But further trials are needed to prove this conclusively, researchers say
MONDAY, Nov. 16 (HealthDay News) -- If your levels of vitamin D are too low, you may be at significantly increased risk for stroke, heart disease and death, a new study suggests.
Researchers followed 27,686 people, aged 50 and older, with no history of cardiovascular disease. The participants were divided into three groups based on their vitamin D levels: normal (more than 30 nanograms per milliliter), low (15 to 30 nanograms per milliliter), or very low (less than 15 nanograms per milliliter).
After one year of follow-up, those with very low levels of vitamin D were 77 percent more likely to die, 45 percent more likely to develop coronary artery disease and 78 percent more likely to have a stroke, and twice as likely to develop heart failure compared to people with normal vitamin D levels, the researchers found.
"We concluded that among patients 50 years of age or older, even a moderate deficiency of vitamin D levels was associated with developing coronary artery disease, heart failure, stroke and death," study co-author Heidi May, an epidemiologist with the Intermountain Medical Center in Murray, Utah, said in a news release from the center.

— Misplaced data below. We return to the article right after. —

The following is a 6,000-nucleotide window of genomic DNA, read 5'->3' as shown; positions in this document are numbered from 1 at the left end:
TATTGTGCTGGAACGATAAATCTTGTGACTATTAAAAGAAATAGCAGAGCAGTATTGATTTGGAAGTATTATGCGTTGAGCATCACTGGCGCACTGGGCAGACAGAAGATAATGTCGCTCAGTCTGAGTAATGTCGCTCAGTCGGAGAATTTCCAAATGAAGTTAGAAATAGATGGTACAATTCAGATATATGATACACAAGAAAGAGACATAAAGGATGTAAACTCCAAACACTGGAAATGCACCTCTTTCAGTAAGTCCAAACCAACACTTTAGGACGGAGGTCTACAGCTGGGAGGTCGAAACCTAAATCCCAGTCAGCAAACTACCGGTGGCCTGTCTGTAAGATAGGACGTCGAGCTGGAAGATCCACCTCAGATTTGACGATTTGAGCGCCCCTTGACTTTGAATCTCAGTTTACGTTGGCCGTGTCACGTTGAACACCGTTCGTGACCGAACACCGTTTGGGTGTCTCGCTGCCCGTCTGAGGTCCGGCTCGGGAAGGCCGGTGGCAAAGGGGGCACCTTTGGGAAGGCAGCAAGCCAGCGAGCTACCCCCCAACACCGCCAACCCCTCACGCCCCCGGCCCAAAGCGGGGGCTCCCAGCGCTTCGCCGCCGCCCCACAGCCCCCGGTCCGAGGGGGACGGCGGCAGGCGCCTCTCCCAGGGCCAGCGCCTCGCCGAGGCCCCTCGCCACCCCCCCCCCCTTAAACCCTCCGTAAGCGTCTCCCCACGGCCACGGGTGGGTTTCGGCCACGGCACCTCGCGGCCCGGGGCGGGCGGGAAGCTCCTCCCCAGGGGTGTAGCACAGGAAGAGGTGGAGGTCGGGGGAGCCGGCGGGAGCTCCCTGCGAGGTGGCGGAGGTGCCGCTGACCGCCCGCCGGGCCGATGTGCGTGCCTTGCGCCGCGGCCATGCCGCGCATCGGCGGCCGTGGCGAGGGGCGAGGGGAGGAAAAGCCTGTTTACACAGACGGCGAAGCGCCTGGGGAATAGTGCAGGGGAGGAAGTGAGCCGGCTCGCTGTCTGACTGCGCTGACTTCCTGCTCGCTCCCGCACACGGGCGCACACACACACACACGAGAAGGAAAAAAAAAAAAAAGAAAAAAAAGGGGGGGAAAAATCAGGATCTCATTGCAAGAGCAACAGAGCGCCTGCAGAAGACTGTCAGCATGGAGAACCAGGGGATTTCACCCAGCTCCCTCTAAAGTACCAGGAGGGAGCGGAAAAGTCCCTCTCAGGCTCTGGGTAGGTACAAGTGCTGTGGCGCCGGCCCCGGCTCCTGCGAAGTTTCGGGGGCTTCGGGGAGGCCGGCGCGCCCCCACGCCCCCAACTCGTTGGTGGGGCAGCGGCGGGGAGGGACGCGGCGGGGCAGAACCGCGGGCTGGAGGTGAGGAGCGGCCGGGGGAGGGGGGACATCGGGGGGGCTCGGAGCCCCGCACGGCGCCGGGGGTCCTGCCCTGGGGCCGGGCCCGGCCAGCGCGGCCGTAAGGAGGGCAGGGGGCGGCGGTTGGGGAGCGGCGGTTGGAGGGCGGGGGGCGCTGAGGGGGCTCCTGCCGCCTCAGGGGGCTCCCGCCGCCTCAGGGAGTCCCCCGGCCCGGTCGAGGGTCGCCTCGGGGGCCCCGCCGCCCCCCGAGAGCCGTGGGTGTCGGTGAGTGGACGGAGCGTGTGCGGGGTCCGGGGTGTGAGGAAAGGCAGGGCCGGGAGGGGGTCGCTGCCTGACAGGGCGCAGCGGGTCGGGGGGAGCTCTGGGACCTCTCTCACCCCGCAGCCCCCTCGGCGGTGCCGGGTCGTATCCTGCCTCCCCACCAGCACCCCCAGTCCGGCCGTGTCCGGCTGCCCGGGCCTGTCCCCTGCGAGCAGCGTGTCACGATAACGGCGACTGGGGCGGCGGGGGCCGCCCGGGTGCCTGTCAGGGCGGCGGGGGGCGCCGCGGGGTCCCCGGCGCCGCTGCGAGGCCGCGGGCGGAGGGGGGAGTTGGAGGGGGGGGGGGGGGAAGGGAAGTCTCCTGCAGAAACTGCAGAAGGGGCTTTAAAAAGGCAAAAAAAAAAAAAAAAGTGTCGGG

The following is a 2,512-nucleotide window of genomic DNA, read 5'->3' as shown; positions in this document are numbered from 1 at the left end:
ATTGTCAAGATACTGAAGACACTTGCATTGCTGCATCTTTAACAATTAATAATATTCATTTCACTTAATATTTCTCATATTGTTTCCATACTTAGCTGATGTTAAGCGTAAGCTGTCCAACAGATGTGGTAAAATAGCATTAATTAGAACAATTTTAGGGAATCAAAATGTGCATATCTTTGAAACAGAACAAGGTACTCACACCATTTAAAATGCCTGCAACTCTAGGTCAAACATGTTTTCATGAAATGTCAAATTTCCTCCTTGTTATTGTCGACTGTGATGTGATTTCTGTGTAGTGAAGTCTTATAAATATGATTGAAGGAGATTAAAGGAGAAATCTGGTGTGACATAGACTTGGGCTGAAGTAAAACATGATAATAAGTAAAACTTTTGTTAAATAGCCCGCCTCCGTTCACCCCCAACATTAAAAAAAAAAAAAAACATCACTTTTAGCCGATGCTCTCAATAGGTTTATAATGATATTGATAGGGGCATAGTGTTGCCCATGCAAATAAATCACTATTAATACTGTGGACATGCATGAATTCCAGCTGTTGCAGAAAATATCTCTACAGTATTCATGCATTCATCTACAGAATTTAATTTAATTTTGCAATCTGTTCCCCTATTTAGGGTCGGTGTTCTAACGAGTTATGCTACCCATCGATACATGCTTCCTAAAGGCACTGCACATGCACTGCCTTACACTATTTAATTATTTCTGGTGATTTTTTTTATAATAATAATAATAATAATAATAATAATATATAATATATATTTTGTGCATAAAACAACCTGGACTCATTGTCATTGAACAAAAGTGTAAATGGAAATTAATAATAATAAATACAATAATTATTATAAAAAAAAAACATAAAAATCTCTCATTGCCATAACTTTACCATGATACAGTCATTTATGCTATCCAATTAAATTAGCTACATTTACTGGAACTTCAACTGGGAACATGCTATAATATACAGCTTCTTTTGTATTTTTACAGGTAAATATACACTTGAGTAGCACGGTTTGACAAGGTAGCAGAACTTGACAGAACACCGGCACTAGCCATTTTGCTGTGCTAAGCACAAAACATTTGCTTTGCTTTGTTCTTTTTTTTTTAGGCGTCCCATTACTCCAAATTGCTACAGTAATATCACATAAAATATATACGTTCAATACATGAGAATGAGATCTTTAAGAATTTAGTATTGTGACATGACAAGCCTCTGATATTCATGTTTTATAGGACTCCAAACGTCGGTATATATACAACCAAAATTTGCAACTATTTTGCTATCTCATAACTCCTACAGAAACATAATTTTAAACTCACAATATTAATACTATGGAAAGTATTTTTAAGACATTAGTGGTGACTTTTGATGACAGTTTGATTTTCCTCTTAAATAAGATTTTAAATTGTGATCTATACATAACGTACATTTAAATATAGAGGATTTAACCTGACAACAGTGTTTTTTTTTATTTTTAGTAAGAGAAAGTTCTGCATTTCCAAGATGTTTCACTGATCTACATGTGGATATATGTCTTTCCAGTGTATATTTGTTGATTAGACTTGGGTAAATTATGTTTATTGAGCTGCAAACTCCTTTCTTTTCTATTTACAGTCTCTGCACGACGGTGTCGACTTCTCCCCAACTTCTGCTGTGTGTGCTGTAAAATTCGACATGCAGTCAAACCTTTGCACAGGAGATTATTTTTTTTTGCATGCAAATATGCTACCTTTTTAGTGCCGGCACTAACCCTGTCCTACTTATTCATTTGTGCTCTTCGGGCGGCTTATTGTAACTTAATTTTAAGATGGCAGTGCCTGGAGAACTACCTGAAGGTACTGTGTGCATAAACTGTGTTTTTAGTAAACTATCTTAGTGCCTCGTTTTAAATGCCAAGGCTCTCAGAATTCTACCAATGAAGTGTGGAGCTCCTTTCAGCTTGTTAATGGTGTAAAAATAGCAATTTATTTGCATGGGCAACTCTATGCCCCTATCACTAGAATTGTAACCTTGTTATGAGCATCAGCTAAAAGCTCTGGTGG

"This is important because vitamin D deficiency is easily treated. If increasing levels of vitamin D can decrease some risk associated with these cardiovascular diseases, it could have a significant public health impact. When you consider that cardiovascular disease is the leading cause of death in America, you understand how this research can help improve the length and quality of people's lives," May added.
Because this was an observational study, a definitive link between vitamin D levels and heart disease couldn't be established, but the findings point to the need for further research, said study co-author Dr. Brent Muhlestein, director of cardiovascular research at Intermountain's Heart Institute.
"We believe the findings are important enough to now justify randomized treatment trials of supplementation in patients with vitamin D deficiency to determine for sure whether it can reduce the risk of heart disease," Muhlestein said in the news release.
The study was to be presented Monday at the American Heart Association's annual meeting in Orlando, Fla.
Vitamin D is obtained from sunlight and by consuming fatty fish or fortified dairy products, including milk.
The U.S. National Library of Medicine has more about vitamin D.
-- Robert Preidt
SOURCE: Intermountain Medical Center, news release, Nov. 16, 2009
All rights reserved